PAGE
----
The main drawback of the Arc'teryx Norvan SL Hoody is its hefty price tag. We are total gearheads and don't mind coughing up cash on products that deliver when it really counts. However, if you are looking for a budget buy, this protective jacket won't be the match for you. Additionally, the extreme wind and waterproofing come at the cost of breathability. Though lightweight, this jacket won't cross over into sunny day runs very well.
Read review: Arc'teryx Norvan SL Hoody - Women's
Best for Long-Distance Racing in the Rain
Patagonia Storm Racer - Women's
The super unique Patagonia Storm Racer jacket seemingly solves a problem that we've struggled with for ages. This waterproof layer is meant to fit over your running pack and is complete with two front zippers to help you access your gear. While we don't imagine needing this every day, we recognize that if the rain is really coming down on race day, you need something to get you through. Despite not being what the average runner might need, this jacket is innovative and we appreciated the design for those who need it the most.
Though not exceptionally breathable, this jacket's dual front zippers do allow for some ventilation. And while it's good at what it was designed for, it is not very versatile beyond that. It's definitely a niche piece — and an expensive one at that. That being said, if you're an ultra junkie awaiting a stormy day, this was made for you.
Read review: Patagonia Storm Racer - Women's
Why Should You Trust Us?
This review is brought to you by lead testers Ally Arcuri and Lauren DeLaunay. Ally is an expert in running jackets and is no stranger to running in the cold, having grown up in South Lake Tahoe, CA. In fact, she says that some of her best mountainous runs have been on days that offer a bit of a refreshing drizzle. Ally lives in a renovated RV full time and is currently stationed in Seattle, using the predominately wet Pacific Northwest weather to her advantage in spearheading this review. In addition to her excessive trail and road running habits, Ally earned her Bachelor's degree in Kinesiology from Cal State Fullerton. Combined with her 200-hour Yoga Teaching certificate, this degree comes in handy when surveying the biomechanical prowess of different running gear. When she isn't bounding down trails or along coastlines, Ally can be found snuggling up with her dog, Brady, and reading Harry Potter.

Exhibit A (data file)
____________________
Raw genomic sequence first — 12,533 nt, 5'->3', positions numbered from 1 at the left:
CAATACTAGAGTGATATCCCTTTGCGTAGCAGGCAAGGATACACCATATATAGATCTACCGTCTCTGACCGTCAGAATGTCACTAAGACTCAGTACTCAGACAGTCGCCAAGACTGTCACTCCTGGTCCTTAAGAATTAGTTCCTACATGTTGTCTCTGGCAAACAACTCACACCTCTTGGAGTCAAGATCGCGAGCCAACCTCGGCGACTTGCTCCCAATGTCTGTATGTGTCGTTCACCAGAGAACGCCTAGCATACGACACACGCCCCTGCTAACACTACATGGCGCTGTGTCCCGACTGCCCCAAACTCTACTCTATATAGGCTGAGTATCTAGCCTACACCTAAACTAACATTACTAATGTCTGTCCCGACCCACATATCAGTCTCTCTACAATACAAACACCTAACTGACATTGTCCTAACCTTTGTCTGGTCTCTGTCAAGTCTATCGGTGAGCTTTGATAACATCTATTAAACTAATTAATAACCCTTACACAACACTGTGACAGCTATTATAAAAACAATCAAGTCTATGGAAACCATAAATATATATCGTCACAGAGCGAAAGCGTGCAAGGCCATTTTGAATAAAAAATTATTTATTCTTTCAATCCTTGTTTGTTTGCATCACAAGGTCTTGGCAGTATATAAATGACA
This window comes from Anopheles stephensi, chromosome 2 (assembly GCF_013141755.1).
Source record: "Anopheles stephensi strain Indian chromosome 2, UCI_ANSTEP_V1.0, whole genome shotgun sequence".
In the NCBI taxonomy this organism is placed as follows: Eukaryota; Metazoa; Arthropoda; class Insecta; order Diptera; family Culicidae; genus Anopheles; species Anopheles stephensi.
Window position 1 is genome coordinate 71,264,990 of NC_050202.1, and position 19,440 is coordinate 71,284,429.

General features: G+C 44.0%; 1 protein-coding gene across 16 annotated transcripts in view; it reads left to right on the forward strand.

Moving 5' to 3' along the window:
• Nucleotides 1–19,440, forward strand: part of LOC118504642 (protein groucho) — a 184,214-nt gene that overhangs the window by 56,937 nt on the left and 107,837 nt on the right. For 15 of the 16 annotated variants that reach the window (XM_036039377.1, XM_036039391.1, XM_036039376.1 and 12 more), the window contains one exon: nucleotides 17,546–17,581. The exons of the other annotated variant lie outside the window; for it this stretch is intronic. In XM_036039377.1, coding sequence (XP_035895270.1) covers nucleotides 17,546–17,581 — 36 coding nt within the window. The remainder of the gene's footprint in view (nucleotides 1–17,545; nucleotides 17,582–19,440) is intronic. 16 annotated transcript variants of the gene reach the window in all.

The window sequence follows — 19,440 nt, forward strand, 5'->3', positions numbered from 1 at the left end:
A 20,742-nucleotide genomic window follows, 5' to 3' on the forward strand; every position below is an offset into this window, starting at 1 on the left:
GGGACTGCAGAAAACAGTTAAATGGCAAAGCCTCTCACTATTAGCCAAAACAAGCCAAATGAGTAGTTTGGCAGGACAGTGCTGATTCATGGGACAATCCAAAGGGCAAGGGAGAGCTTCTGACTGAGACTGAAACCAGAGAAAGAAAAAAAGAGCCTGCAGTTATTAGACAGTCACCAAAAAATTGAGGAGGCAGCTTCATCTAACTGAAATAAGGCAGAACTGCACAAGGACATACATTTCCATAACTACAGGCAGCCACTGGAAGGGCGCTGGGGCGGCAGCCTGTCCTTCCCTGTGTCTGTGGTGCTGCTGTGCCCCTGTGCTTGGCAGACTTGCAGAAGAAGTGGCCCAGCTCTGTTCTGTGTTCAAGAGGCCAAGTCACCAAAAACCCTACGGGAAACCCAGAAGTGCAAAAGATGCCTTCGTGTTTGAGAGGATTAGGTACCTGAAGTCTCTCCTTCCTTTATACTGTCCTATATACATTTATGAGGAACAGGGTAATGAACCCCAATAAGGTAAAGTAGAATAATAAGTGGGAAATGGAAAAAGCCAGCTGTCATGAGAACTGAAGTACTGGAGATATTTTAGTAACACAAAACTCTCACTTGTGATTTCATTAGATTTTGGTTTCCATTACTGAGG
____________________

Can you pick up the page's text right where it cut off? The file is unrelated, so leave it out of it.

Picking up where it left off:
Lauren is also an expert when it comes to running jackets. Primarily living out of a tent cabin in Yosemite Valley's Camp 4, she spends a lot of time on the trails. Bouncing between the high Rockies, the canyons of Utah, and California's granite walls, she gets to test gear in a wide range of conditions.
Testing running jackets might be our dream job. It requires strict attention to detail and the bravery to lace up our kicks regardless of the unappealing wind, rain, or snow. We've taken the time to truly analyze the architecture of each product and look at each metric with fresh, unforgiving eyes. When the weather turns from bluebird days to stormy and seductive, we get outside and run through it all. Out testing plan always includes multiple runs in a range of climates, from steep, uphill runs in the sweltering heat of San Luis Obispo, CA, to winter track days in West Seattle, WA. After months of hands-on testing, we've identified our favorite jackets and are excited to help you find the perfect shell for your journeys.